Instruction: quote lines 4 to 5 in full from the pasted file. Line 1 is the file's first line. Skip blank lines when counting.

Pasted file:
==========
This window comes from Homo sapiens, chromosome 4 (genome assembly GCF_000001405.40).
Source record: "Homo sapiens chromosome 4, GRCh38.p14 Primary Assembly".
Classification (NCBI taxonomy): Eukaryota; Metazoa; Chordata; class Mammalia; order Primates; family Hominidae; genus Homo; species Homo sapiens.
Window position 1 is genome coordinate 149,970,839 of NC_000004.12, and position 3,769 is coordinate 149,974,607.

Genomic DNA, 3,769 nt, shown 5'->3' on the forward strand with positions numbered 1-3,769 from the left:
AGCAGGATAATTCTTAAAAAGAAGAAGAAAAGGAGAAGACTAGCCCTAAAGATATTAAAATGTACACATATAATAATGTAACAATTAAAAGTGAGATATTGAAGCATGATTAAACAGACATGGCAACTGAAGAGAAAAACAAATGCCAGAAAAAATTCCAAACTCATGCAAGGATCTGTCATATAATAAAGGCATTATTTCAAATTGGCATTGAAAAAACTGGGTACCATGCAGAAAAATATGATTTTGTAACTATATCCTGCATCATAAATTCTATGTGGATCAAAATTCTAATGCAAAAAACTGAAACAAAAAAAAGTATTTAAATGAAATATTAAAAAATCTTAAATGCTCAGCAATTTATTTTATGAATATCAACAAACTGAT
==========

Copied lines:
Window position 1 is genome coordinate 149,970,839 of NC_000004.12, and position 3,769 is coordinate 149,974,607.

Genomic DNA, 3,769 nt, shown 5'->3' on the forward strand with positions numbered 1-3,769 from the left: